Suppose that a regular linux machine is compromised by an attacker who obtained a root shell, he can modify the system kernel or modify boot loader to load another kernel.

Is there a way to prevent such modifications?

I want to disable such things for a regular linux os (not a container) installed on a regular pc with only one regular hard disk. I don't want to use read only mediums like cdrom.

A rough theoretical solution is to patch kernel to disallow modifications to MBR plus another area of hard disk (maybe a partition) and store kernel and boot loader files in that area.

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    UEFI secure boot, if that's supported by your "regular PC". – Michael Homer Dec 2 '18 at 8:03
  • UEFI secure boot only detects the changes on reboot, it does not prevent. I'm looking for another solution. – gopy Dec 2 '18 at 8:59
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    It certainly prevents the “modify the boot loader to load another kernel” case, in that it won’t load another kernel, and module signing prevents injection into the running kernel. I’m not sure what your model is here. – Michael Homer Dec 2 '18 at 17:03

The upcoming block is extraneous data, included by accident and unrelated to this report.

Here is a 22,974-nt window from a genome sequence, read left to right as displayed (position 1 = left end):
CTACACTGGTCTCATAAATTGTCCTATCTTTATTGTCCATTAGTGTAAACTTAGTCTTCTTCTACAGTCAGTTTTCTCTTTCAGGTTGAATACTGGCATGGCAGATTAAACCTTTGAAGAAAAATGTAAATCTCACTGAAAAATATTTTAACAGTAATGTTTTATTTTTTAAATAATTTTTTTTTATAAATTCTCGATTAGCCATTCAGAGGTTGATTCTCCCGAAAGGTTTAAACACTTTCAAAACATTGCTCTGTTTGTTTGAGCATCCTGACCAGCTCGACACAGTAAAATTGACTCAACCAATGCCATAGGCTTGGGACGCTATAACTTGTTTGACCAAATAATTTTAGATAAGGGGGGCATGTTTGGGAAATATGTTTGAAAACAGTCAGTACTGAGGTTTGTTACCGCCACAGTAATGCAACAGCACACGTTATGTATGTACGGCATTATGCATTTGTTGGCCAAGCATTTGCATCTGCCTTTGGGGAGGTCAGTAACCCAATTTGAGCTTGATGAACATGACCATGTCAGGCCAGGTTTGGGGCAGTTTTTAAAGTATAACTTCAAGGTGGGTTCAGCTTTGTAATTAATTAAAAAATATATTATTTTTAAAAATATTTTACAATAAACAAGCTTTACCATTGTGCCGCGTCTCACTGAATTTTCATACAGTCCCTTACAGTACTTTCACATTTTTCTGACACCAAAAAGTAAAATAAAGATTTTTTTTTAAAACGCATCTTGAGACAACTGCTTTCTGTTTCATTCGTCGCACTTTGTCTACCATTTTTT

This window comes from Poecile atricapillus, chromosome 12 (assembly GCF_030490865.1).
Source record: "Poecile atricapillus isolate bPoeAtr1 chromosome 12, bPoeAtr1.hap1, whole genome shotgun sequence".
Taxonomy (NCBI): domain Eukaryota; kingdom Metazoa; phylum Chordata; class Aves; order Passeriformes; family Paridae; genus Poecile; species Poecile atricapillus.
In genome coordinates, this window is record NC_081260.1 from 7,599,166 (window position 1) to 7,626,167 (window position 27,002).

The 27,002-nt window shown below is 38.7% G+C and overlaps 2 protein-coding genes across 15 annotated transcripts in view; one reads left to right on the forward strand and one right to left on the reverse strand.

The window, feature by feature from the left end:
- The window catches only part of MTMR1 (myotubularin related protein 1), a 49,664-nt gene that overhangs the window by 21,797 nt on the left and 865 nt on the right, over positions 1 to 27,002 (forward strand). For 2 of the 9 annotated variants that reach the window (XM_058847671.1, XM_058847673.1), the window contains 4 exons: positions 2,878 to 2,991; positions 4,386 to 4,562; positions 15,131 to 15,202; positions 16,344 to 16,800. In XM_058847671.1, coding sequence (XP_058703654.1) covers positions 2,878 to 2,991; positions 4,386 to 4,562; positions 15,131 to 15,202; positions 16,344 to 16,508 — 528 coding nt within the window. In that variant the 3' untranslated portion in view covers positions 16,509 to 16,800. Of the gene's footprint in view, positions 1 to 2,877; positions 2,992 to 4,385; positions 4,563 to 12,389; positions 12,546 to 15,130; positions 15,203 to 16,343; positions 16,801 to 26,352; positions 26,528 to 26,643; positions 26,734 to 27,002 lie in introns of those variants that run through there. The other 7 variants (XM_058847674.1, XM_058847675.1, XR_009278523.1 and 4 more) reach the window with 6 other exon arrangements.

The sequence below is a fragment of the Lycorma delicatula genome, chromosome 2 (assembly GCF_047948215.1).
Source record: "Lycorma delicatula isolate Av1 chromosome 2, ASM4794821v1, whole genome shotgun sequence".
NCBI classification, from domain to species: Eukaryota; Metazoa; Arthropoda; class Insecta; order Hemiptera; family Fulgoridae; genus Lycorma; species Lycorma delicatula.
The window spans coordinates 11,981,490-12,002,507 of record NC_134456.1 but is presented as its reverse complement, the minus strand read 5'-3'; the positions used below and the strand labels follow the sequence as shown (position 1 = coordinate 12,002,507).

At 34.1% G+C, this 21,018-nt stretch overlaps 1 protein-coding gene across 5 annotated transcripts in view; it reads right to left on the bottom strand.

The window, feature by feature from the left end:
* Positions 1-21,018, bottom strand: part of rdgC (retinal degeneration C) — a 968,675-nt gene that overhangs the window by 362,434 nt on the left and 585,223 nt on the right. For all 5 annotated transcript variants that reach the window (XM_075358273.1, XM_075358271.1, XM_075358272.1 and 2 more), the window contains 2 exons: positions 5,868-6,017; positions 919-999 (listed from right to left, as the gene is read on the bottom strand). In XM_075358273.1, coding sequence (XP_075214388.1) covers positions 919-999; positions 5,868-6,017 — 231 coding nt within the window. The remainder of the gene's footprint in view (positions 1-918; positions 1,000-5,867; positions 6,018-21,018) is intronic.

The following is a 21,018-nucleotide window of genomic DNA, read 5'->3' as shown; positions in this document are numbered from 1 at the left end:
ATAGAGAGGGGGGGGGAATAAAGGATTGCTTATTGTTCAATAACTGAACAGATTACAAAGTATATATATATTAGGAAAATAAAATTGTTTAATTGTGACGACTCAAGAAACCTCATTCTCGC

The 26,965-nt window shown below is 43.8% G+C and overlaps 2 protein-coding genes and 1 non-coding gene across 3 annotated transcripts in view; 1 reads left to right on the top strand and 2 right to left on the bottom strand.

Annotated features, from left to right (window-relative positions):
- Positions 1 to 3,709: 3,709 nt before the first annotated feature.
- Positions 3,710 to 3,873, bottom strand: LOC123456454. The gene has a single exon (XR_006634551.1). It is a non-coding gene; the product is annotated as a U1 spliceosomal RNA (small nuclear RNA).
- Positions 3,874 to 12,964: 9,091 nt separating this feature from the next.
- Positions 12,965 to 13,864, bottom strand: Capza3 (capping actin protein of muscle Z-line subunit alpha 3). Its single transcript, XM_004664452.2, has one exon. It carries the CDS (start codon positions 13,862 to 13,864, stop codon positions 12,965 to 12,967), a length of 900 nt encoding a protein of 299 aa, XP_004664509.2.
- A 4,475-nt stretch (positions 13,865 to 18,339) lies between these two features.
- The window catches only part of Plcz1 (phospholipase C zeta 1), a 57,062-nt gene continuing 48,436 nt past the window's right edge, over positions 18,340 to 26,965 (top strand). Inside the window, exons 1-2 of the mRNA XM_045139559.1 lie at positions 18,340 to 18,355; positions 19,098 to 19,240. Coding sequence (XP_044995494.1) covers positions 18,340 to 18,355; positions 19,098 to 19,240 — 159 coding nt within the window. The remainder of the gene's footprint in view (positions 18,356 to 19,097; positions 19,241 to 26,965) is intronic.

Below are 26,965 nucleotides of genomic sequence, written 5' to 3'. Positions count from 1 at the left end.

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    @Panther That is not how signatures work. – Michael Homer Dec 2 '18 at 18:00
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    @Panther You are incorrect. You can certainly restrict the root user, since it is still ring 3. This requires either using something like grsecurity or the newer "lockdown" feature in Linux, combined with some kind of MAC to prevent raw access to disk block devices and the boot partition. This isn't even a rare setup either. It's actually very common. Now obviously, it doesn't protect from physical attackers... – forest Dec 24 '18 at 4:25

Is there a way to prevent [kernel or boot loader] modifications [by root]?


"UEFI secure boot" would stop a remote attacker from persisting on reboot but they could just re-hack on every reboot. Local users could just use

mokutil -#-import my_signing_key_pub.der

to get full control. The best mitigation is in depth with an IDS.

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    This is a comment to a previous comment not an answer – Panther Dec 2 '18 at 16:35
  • @Panther I have made my answer more clear. – user1133275 Jan 18 at 19:19

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